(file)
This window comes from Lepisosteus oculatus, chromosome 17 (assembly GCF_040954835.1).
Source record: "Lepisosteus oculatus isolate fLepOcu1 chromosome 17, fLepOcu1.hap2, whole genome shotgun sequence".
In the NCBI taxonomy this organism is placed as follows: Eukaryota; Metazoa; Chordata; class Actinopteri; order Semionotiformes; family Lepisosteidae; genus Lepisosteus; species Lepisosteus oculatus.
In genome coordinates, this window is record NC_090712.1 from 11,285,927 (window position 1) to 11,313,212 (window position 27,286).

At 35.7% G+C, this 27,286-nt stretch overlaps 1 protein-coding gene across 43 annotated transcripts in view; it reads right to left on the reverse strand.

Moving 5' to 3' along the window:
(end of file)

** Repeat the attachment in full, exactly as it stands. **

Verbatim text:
This window comes from Lepisosteus oculatus, chromosome 17 (assembly GCF_040954835.1).
Source record: "Lepisosteus oculatus isolate fLepOcu1 chromosome 17, fLepOcu1.hap2, whole genome shotgun sequence".
In the NCBI taxonomy this organism is placed as follows: Eukaryota; Metazoa; Chordata; class Actinopteri; order Semionotiformes; family Lepisosteidae; genus Lepisosteus; species Lepisosteus oculatus.
In genome coordinates, this window is record NC_090712.1 from 11,285,927 (window position 1) to 11,313,212 (window position 27,286).

At 35.7% G+C, this 27,286-nt stretch overlaps 1 protein-coding gene across 43 annotated transcripts in view; it reads right to left on the reverse strand.

Moving 5' to 3' along the window: